the types of RA, RM, and SP available to vulnerable populations and some of the challenges professionals faced in providing service to these professionals.

About the Presenters:

Laura Olszowy is a doctoral student in School and Applied Child Psychology at Western University under the supervision of Dr. Peter Jaffe. Her doctoral research focuses on the challenges that child protection workers face in assessing and managing risk, and planning for safety in the lives of children and families impacted by domestic violence.  Her clinical experiences in the social service and education sectors have illuminated the key role that community collaborations have in providing support to those impacted by domestic violence.

Michael Saxton is a PhD student at Western University and a Graduate Research Assistant at the Centre for Research & Education on Violence Against Women and Children. Working under the supervision of Dr. Peter Jaffe, his previous research focus has been on domestic violence (DV) and its impact on the workplace, as well as victims’ experiences with the legal response to DV. Currently his research is focused on understanding the barriers police officers’ face in assessing and managing risk in high-risk DV cases in Ontario, with a particular interest on police response to DV calls when children are present.

Myrna Dawson, PhD is a Professor and Canada Research Chair in Public Policy in Criminal Justice, Director of the Centre for the Study of Social and Legal Responses to Violence University of Guelph. She is also Co-Director of the Canadian Domestic Homicide Prevention Initiative and Project Lead on the recently-launched Canadian Femicide Observatory for Justice and Accountability. She has spent the past 20 years researching social and legal responses to violence with particular emphasis on violence against women and femicide.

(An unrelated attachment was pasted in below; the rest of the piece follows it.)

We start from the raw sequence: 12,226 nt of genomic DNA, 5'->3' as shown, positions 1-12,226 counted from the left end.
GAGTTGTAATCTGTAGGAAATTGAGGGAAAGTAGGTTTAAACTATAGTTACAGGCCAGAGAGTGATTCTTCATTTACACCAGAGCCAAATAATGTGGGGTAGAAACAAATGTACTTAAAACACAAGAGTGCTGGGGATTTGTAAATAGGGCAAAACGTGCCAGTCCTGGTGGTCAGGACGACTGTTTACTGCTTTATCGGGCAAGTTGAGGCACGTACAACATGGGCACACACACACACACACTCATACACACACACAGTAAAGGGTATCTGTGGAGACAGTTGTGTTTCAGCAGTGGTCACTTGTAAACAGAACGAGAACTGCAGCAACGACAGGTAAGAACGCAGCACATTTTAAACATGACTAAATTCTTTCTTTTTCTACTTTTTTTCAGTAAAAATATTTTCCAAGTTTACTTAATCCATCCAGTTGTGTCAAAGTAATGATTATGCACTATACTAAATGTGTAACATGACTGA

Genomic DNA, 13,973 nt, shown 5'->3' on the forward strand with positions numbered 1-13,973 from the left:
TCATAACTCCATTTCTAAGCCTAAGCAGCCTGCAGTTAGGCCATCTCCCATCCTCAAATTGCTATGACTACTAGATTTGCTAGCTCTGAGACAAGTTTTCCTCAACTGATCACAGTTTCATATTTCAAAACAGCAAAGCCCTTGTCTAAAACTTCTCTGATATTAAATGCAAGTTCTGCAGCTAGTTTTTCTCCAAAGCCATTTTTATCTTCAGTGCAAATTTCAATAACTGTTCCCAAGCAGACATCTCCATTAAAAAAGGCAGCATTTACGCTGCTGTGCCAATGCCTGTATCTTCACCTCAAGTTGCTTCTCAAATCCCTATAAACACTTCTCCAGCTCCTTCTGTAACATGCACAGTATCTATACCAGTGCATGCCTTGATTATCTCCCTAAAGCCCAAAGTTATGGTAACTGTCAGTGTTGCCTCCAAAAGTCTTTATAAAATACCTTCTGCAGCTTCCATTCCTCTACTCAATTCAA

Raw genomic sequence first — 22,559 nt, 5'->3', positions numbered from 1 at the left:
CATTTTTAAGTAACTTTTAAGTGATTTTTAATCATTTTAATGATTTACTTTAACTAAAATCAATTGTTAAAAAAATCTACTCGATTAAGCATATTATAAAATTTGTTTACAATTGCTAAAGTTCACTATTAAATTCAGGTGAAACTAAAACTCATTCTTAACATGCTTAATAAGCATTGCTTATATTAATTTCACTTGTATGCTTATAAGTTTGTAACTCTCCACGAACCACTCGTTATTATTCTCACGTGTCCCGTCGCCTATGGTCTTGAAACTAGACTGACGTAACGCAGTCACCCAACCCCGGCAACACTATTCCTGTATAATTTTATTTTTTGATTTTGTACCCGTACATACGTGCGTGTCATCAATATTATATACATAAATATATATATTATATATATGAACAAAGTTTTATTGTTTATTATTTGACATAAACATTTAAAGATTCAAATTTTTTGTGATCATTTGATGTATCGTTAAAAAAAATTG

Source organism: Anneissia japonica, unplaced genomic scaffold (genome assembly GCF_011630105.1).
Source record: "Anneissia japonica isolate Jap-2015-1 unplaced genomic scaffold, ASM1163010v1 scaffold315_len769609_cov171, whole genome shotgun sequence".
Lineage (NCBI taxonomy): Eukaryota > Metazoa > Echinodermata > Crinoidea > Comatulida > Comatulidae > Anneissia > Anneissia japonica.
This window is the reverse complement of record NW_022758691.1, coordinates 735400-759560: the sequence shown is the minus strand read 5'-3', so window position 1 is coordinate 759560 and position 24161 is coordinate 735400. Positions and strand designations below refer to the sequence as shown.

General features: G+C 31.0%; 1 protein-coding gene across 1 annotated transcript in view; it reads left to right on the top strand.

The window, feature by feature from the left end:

Anna-Lee Straatman, PhD is Project Manager for the Canadian Domestic Homicide Prevention Initiative with Vulnerable Populations. She has several years of project management experience related to the impact of intimate partner violence, prevention, and program evaluation. Anna-Lee has conducted interviews with more than two hundred adult survivors of child sexual abuse, including historical abuse in institutions. Anna-Lee has worked with various victim service agencies developing educational and training materials regarding trauma, domestic violence and other crimes against persons.